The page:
Christmas compassion

At this time every year, psychologists across the western world are inundated with calls for help. There are plenty of people who are buckling under the financial and emotional stress of getting ready for Christmas with extended family. But even more common and more worrying are the people who truly dread this time of year.

For those who are on their own and those who are grieving, the holidays can be a gut-wrenching time. For those who have been through a difficult break-up and have to pretend to be happy for the children’s sake, it can all be too much. And for those people, who are longing for a partner and a family, having to endure celebrations with other people’s partners and children is torture every year.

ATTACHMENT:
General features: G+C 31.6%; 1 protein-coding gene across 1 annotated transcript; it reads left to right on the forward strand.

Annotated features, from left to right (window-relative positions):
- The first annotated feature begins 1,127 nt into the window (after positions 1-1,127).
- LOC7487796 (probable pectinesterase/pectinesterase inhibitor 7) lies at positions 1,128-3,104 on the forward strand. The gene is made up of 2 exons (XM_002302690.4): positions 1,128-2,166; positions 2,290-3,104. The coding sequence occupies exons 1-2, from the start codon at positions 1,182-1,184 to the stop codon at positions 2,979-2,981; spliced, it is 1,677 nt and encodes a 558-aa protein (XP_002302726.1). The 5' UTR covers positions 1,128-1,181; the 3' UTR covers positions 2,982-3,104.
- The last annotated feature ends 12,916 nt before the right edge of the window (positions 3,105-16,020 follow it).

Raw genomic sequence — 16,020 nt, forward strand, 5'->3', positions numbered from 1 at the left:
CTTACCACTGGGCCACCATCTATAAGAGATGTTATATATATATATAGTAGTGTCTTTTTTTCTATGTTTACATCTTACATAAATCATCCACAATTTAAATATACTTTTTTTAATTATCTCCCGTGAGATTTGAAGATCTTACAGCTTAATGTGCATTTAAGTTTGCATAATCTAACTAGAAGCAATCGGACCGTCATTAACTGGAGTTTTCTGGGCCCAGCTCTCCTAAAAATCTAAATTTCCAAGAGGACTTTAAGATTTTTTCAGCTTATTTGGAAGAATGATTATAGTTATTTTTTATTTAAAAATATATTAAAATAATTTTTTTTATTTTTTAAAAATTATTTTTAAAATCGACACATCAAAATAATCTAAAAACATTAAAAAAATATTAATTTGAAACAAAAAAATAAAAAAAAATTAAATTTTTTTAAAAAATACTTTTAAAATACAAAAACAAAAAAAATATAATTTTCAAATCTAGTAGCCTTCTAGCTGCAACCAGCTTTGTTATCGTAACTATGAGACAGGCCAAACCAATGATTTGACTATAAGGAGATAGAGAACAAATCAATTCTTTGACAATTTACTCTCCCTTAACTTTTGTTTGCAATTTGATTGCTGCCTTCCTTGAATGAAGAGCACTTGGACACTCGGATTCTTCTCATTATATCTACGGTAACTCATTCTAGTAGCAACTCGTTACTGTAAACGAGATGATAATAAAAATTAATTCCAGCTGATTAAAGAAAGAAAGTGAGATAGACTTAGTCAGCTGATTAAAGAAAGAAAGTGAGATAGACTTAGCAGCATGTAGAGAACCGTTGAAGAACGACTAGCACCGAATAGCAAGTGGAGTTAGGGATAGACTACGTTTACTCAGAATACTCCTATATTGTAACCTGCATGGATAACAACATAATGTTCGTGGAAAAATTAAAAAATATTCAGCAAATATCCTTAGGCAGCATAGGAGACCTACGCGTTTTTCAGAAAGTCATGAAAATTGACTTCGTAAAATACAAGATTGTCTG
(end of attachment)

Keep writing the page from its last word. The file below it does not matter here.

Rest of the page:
We as a community can do a lot to support those who are struggling this Christmas. We can be firstly aware how hard it is for some. We can be careful not to complain about how stressful it is cooking for 15 people on Christmas Day, when others are wishing they had 15 people to cook for or the money to do it.

We can spend time with those in need – the elderly widow down the road, the single dad in the unit below, the friend dealing with fertility issues who can’t face another Christmas with her nieces and nephews. Humans thrive on connecting with other humans. That’s why loneliness is so distressing and one trigger for the spike in suicides over Christmas and New Year. It doesn’t take much effort to show compassion to others and doing so may well be the greatest gift you can give this Christmas.

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